News Release — Sterling College
Jan. 9, 2017
Christian Feuerstein, Director of Communications, Sterling College
—Will complete a 12-day, 500-mile run across Scandinavia for climate resilience—
January 09, 2017 • Craftsbury Common, VT • Environmentalists are nervous about climate change protections being rolled back under the incoming United States administration. However, Pavel Cenkl, Associate Dean of Academics at Sterling College in Vermont, will be expressly addressing climate change deniers as he sets out this August to attempt a record-setting 12-day, 500-mile solo run across Scandinavia. This run, dubbed “Climate Run 2017: Arctic Trail,” will both highlight what climate change has wrought and inspire conversations and action around climate change.
“Climate change impacts all of us, and we have to change our collective narrative about climate change from one of resistance to one of resilience,” Cenkl says. “Climate resilience isn’t about just one intervention, or several. It’s looking at the entanglement of infrastructure, culture, policies, and ecology, and seeing what we can do to not just mitigate our impact but to build more intentional and resilient relationships between social and ecological systems.”
Climate Run 2017 will take place on the Arctic Trail, a 500-mile route that traverses remote mountainous terrain between Norway, Sweden, and Finland—all above the Arctic Circle. Cenkl is aiming to set the fastest known time for completing a largely self-supported run on this trail, but that isn’t his only goal.
“I also want to use this run to bear witness to the rapidly changing climate in the region,” he says, “especially on its effects on local Sami communities, and on mountain cultures and environments along the way.”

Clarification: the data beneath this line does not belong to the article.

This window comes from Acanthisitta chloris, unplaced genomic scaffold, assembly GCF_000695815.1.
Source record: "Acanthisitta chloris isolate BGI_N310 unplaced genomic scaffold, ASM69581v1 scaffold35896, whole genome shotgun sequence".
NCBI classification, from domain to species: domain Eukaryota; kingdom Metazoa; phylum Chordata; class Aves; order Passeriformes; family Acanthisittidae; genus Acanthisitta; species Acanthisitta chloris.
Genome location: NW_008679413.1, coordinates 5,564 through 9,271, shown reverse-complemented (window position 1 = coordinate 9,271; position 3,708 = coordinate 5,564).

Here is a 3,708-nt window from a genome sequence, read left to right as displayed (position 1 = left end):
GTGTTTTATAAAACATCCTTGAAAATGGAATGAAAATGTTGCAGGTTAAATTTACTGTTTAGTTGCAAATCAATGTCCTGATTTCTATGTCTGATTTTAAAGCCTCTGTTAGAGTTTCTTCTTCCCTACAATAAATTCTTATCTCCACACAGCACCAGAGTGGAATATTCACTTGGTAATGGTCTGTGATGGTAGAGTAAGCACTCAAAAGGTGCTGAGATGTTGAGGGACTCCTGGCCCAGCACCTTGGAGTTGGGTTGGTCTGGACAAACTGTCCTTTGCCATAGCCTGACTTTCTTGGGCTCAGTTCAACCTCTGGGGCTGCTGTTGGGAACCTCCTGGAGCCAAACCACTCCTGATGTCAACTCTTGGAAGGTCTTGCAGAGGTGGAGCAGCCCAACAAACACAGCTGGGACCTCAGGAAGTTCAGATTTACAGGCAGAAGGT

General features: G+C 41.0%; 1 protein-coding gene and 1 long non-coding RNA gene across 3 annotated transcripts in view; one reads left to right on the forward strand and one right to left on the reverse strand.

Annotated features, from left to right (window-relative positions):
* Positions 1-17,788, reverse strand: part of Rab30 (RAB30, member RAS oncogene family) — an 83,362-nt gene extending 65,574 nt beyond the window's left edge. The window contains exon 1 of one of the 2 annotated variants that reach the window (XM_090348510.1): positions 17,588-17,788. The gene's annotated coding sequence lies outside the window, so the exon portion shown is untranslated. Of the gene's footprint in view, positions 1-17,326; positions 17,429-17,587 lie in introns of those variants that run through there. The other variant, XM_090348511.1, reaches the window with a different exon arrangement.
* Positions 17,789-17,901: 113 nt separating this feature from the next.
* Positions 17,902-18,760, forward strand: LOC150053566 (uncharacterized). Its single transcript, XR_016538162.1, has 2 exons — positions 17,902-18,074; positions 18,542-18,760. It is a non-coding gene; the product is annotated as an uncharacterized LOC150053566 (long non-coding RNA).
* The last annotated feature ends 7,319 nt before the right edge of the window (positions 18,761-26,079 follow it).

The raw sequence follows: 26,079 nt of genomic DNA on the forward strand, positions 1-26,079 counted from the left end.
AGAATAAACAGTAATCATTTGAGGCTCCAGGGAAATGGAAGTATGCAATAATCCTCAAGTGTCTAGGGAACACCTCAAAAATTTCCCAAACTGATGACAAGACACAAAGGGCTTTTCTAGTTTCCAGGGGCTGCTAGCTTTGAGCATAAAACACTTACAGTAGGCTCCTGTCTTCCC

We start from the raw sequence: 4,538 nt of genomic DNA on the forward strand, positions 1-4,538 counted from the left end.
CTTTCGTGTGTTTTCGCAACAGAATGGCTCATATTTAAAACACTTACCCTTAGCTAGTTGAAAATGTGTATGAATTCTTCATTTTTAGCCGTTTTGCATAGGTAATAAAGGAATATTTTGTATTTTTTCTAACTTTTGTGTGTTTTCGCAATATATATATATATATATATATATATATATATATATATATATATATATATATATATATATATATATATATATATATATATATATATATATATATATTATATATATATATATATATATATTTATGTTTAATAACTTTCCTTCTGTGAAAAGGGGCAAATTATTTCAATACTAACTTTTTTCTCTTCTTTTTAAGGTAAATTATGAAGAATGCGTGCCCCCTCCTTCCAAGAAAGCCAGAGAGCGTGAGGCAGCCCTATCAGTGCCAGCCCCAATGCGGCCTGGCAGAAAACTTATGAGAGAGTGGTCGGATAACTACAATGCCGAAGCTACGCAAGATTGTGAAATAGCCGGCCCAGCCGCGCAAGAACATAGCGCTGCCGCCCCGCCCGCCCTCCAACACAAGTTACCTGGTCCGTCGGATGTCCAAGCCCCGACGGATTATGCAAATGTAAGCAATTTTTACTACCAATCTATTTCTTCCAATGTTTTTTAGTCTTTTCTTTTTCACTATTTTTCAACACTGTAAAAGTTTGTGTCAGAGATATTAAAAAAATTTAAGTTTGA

During this run, Cenkl will be working with Adventure Scientists, an organization that equips partners with data collected from the outdoors that are crucial to unlocking solutions to the world’s environmental challenges, to provide samples for their ongoing global microplastics project. Adventure Scientists look to create a database of microplastics proliferation throughout the world’s marine and freshwater environments.
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The first Climate Run took place in the summer of 2015 across Iceland. There, he completed a three-day, 150-mile solo run on ancient Viking paths along both trails and roads among rivers, waterfalls, glaciers, thermal springs, and through a high desert. His first Climate Run netted Cenkl recognition by SHIFT and as one of Vermont’s Top Ten Athletes by Vermont Sports magazine.
Cenkl says of the locations for both of the Climate Runs, “The Arctic is among the places on earth where climate change is most apparent and most pronounced.”
Cenkl has been training for his run as both a solo runner and as the coach of theU.S.’s only collegiate Ultra Trail Running Team, Sterling College’s Skyrunners. “My hope is to inspire other athletes, adventurers, and outdoor enthusiasts of all kinds to take the initiative to preserve the lands that we love to explore and to find solutions to the challenges of climate change.”
Cenkl currently has a crowdsourced funding campaign to support his run, and he has a blog detailing his journey on the way to the Arctic Trail at www.climaterun.org.